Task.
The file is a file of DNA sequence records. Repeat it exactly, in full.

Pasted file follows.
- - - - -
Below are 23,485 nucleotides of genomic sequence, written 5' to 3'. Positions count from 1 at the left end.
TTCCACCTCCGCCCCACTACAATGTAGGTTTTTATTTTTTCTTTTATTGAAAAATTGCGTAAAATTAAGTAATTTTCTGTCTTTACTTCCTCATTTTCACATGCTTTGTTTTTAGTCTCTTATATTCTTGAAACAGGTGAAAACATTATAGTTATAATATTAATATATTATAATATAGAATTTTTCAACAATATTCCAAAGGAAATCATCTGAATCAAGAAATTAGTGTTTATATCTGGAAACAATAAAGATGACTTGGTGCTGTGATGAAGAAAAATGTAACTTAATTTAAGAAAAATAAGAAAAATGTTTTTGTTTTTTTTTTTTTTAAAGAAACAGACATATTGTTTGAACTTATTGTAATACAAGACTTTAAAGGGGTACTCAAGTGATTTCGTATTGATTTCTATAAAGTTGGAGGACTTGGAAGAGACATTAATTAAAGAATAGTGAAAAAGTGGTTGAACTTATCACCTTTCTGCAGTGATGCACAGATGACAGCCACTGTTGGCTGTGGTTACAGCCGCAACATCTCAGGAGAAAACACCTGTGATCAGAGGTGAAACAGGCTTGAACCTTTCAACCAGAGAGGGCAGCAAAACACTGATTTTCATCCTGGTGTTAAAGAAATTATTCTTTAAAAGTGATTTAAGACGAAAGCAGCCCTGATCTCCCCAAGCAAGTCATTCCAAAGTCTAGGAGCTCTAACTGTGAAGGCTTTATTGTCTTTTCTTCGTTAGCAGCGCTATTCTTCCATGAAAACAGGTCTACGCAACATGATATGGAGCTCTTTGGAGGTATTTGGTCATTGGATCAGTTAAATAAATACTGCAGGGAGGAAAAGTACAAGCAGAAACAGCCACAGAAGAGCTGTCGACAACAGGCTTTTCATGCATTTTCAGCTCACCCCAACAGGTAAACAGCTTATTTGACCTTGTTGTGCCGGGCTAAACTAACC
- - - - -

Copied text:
Below are 23,485 nucleotides of genomic sequence, written 5' to 3'. Positions count from 1 at the left end.
TTCCACCTCCGCCCCACTACAATGTAGGTTTTTATTTTTTCTTTTATTGAAAAATTGCGTAAAATTAAGTAATTTTCTGTCTTTACTTCCTCATTTTCACATGCTTTGTTTTTAGTCTCTTATATTCTTGAAACAGGTGAAAACATTATAGTTATAATATTAATATATTATAATATAGAATTTTTCAACAATATTCCAAAGGAAATCATCTGAATCAAGAAATTAGTGTTTATATCTGGAAACAATAAAGATGACTTGGTGCTGTGATGAAGAAAAATGTAACTTAATTTAAGAAAAATAAGAAAAATGTTTTTGTTTTTTTTTTTTTTAAAGAAACAGACATATTGTTTGAACTTATTGTAATACAAGACTTTAAAGGGGTACTCAAGTGATTTCGTATTGATTTCTATAAAGTTGGAGGACTTGGAAGAGACATTAATTAAAGAATAGTGAAAAAGTGGTTGAACTTATCACCTTTCTGCAGTGATGCACAGATGACAGCCACTGTTGGCTGTGGTTACAGCCGCAACATCTCAGGAGAAAACACCTGTGATCAGAGGTGAAACAGGCTTGAACCTTTCAACCAGAGAGGGCAGCAAAACACTGATTTTCATCCTGGTGTTAAAGAAATTATTCTTTAAAAGTGATTTAAGACGAAAGCAGCCCTGATCTCCCCAAGCAAGTCATTCCAAAGTCTAGGAGCTCTAACTGTGAAGGCTTTATTGTCTTTTCTTCGTTAGCAGCGCTATTCTTCCATGAAAACAGGTCTACGCAACATGATATGGAGCTCTTTGGAGGTATTTGGTCATTGGATCAGTTAAATAAATACTGCAGGGAGGAAAAGTACAAGCAGAAACAGCCACAGAAGAGCTGTCGACAACAGGCTTTTCATGCATTTTCAGCTCACCCCAACAGGTAAACAGCTTATTTGACCTTGTTGTGCCGGGCTAAACTAACC